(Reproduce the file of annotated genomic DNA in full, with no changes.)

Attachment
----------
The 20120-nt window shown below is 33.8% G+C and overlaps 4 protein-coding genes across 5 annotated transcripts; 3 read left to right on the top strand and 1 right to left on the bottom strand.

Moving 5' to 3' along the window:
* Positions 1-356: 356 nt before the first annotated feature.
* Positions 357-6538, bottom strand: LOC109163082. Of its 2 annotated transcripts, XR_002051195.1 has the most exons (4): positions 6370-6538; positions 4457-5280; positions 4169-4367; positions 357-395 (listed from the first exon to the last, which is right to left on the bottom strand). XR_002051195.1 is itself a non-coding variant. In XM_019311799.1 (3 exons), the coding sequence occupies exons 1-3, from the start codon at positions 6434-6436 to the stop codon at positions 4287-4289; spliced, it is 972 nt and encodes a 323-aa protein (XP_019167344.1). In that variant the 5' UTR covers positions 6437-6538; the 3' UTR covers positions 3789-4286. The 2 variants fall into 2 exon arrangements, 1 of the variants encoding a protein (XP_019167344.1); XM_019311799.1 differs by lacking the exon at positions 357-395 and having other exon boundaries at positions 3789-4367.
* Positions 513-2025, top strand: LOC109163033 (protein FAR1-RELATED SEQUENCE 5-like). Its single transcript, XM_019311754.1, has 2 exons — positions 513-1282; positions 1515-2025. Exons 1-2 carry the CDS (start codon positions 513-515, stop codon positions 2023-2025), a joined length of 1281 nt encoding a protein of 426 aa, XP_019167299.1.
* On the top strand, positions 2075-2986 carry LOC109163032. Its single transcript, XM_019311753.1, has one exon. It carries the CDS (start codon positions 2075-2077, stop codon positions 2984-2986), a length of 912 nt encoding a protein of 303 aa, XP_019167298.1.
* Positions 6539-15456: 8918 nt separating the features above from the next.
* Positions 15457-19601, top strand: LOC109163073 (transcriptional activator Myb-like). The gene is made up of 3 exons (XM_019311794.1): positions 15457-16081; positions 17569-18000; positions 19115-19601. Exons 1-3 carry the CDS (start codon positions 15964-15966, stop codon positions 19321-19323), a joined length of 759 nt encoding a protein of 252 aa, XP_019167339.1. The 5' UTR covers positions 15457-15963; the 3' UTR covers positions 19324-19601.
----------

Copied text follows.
The 20120-nt window shown below is 33.8% G+C and overlaps 4 protein-coding genes across 5 annotated transcripts; 3 read left to right on the top strand and 1 right to left on the bottom strand.

Moving 5' to 3' along the window:
* Positions 1-356: 356 nt before the first annotated feature.
* Positions 357-6538, bottom strand: LOC109163082. Of its 2 annotated transcripts, XR_002051195.1 has the most exons (4): positions 6370-6538; positions 4457-5280; positions 4169-4367; positions 357-395 (listed from the first exon to the last, which is right to left on the bottom strand). XR_002051195.1 is itself a non-coding variant. In XM_019311799.1 (3 exons), the coding sequence occupies exons 1-3, from the start codon at positions 6434-6436 to the stop codon at positions 4287-4289; spliced, it is 972 nt and encodes a 323-aa protein (XP_019167344.1). In that variant the 5' UTR covers positions 6437-6538; the 3' UTR covers positions 3789-4286. The 2 variants fall into 2 exon arrangements, 1 of the variants encoding a protein (XP_019167344.1); XM_019311799.1 differs by lacking the exon at positions 357-395 and having other exon boundaries at positions 3789-4367.
* Positions 513-2025, top strand: LOC109163033 (protein FAR1-RELATED SEQUENCE 5-like). Its single transcript, XM_019311754.1, has 2 exons — positions 513-1282; positions 1515-2025. Exons 1-2 carry the CDS (start codon positions 513-515, stop codon positions 2023-2025), a joined length of 1281 nt encoding a protein of 426 aa, XP_019167299.1.
* On the top strand, positions 2075-2986 carry LOC109163032. Its single transcript, XM_019311753.1, has one exon. It carries the CDS (start codon positions 2075-2077, stop codon positions 2984-2986), a length of 912 nt encoding a protein of 303 aa, XP_019167298.1.
* Positions 6539-15456: 8918 nt separating the features above from the next.
* Positions 15457-19601, top strand: LOC109163073 (transcriptional activator Myb-like). The gene is made up of 3 exons (XM_019311794.1): positions 15457-16081; positions 17569-18000; positions 19115-19601. Exons 1-3 carry the CDS (start codon positions 15964-15966, stop codon positions 19321-19323), a joined length of 759 nt encoding a protein of 252 aa, XP_019167339.1. The 5' UTR covers positions 15457-15963; the 3' UTR covers positions 19324-19601.